And finally, it’s “Eega”, the computer-generated character, which surprised all the eye-balls of the audience with its style, dance, exercises and “goggles and weapons”! It’s the superb creation of technology, which emoted like any other human-being and brought the expressions well.

The Technicalities:

“Eega” has taken the Tollywood films to higher level in terms of 3 Ts, i.e.,Technology-Technique-Treatment ! Kudos to Rajamouli for imagining such a nice dream and bringing the same on to the screen, blended with all the elements of a commercial movie. Though the story is very simple, the screen-play and technical paddings to the scenes are very effective which made the movie as the “visual experience”! The visual effects done by Makuti VFX team are praiseworthy.

In general, the Tollywood movies are of “dialogue-driven audio movies”, even though cinema is visual media. Eega resurfaced the potentiality of the visuals and made upper hand over the routine stuff. The design of Eega, its style, action, emotions and expressions are carried out with minute details and the dance sequence at the end has excelled in it. The origin of Eega, escaping the bullet shot, writing the message by using the tears of Samantha on the table, chase scene between two evil-driven-eagles and with Eega, car accident episode are some of the scenes which thrills the minds of the viewers.

Music by Keeravani adds the flavour to the movie, especially in re-recording. The tunes of “”Eega” and “arey arey arey arey oho” are catchy. Senthil’s cinematography with the coordinated efforts of Ravinder’s art direction and Makuti’s visual effects ultimately succeeded in making a magic on the screen.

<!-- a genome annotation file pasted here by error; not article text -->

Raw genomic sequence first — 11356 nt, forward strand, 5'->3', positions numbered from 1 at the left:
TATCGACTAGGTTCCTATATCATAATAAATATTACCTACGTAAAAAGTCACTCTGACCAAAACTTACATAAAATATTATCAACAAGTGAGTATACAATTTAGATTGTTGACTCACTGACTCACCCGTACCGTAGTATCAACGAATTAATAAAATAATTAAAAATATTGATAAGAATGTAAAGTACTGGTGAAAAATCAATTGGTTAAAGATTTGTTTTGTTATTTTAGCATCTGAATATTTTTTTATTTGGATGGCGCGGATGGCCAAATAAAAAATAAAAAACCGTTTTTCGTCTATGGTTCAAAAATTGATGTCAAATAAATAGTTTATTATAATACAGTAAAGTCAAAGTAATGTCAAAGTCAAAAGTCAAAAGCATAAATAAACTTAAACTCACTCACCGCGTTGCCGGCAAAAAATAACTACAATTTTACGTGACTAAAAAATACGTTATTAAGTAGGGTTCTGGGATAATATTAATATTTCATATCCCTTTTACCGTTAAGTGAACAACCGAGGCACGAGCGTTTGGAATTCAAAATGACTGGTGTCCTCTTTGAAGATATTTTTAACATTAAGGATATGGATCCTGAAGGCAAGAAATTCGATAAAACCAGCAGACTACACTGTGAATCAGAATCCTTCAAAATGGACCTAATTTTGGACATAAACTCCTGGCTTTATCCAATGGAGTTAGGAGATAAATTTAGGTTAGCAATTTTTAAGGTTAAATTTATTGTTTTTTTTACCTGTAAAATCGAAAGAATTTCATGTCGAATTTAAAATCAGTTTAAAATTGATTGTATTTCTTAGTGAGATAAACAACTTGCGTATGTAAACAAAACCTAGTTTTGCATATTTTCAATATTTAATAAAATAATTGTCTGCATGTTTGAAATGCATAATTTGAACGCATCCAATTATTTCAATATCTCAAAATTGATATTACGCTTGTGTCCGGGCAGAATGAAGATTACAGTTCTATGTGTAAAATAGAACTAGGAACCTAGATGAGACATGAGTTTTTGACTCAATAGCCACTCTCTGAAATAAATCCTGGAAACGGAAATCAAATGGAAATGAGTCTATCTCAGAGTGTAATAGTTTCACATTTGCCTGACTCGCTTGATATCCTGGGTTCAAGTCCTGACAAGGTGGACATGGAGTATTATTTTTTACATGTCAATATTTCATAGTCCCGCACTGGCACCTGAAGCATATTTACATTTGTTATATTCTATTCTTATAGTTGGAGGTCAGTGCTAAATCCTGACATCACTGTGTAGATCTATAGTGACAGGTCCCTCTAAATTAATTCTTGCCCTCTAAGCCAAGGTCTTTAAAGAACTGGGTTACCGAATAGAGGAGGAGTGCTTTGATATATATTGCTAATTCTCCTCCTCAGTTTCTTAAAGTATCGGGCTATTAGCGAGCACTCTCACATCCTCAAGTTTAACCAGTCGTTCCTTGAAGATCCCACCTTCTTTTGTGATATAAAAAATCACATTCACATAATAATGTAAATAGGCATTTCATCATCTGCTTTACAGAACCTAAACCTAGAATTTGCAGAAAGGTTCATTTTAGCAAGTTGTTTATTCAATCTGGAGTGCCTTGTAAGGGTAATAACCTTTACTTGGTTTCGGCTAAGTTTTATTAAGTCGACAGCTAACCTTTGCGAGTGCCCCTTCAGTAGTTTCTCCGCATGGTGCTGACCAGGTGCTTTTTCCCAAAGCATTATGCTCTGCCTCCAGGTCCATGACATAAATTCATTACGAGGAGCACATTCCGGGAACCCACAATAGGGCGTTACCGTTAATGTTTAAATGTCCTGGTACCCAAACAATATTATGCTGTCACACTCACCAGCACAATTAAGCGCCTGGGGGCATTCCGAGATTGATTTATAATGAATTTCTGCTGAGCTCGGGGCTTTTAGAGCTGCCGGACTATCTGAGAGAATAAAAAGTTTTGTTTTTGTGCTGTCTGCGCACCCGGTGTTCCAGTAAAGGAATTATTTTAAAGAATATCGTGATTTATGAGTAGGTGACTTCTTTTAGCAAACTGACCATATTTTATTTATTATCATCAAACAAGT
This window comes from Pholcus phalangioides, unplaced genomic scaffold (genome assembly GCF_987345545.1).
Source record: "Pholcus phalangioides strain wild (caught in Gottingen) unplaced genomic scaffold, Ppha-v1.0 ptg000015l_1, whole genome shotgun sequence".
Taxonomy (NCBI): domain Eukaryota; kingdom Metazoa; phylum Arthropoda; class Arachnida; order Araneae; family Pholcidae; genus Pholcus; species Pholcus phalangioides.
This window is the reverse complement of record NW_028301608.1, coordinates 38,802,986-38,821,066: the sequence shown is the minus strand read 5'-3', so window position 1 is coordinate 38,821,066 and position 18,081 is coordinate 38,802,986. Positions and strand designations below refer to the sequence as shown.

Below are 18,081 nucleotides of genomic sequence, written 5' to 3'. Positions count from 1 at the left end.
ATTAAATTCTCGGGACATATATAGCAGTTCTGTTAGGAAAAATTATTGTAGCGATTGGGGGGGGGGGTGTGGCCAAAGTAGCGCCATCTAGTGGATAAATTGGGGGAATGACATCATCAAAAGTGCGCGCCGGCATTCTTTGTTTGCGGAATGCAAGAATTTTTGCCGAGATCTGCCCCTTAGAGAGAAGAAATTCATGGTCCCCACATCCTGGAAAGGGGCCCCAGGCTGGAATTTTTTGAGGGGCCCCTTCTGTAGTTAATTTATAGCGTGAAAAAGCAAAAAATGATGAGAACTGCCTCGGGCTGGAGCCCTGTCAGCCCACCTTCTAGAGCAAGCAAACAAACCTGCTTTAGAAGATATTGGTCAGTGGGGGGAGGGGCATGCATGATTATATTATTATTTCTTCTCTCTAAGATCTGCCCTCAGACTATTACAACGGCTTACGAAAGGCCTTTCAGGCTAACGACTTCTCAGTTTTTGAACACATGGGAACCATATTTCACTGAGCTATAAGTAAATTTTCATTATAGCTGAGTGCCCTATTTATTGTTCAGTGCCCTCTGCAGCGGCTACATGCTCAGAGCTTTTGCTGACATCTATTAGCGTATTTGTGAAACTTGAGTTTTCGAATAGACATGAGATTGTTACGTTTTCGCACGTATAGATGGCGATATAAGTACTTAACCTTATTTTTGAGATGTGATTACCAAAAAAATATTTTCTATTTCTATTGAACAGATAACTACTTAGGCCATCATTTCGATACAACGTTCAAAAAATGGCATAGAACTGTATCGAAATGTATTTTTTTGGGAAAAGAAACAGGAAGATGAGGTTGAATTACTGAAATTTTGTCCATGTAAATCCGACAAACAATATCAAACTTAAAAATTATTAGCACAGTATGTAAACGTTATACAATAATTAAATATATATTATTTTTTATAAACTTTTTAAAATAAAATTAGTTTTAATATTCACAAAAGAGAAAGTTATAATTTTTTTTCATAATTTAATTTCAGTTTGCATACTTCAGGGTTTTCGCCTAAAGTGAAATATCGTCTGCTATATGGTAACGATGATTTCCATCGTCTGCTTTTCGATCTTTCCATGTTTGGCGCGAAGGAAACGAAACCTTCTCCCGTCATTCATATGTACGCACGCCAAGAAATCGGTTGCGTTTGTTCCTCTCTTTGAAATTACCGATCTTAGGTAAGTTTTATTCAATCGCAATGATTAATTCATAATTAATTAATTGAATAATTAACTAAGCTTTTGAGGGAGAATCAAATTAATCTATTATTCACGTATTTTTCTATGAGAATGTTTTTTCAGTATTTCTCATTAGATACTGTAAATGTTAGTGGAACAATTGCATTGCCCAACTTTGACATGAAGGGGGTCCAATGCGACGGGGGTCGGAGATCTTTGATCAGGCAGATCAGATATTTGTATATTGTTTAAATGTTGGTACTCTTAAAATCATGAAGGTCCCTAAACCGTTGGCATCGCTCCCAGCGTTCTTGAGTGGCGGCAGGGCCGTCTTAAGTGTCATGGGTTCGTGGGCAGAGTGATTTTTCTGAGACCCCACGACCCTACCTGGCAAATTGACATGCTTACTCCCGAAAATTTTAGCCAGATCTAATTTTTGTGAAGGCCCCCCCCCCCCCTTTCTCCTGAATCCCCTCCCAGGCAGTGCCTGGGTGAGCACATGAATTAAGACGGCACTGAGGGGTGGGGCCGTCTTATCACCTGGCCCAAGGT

Sum Up:

Eega is no doubt, a technical and visual extravaganza of a special sort in the sojourn of Tollywood. But story-wise, it is very weak with a very thin line. We cannot convince in most of the scenes of the movie, even though, we consciously accept it as a fable-like socio-fantasy flick. The story does not build well to substantiate the rebirth of the hero as EEGA. It is unconvincing to even think of the vengeance of a small creature and series of failures of Sudeep in curtailing the attacks of EEGA. The climax of settling Samantha with EEGA is also not convincing, though it has made it light with the “misconception” of Tagubotu Ramesh character.

The movie had given a miss to Comedy and Entertainment, which are the basic essentials to a comman moviegoer. Instead, the movie catered the “thrilling element” and subsided it.

In terms of creativity, Eega is undoubtedly an off-the-beat novel experiment in the “formula-driven industry like Tollywood”. EEGA broke all the myths of the age-old traditions of the Telugu films.

However, SS Rajamouli has proved, he is synonymous for Super Success and maintained to continue his reign of hits in an un-interrupted series. He also made an example that, even a film without big stars and Item songs can also become a hit, if the maker successfully satisfies the Emotional Quotient of the audience.

by Mamidi Harikrishna (harikrishnam at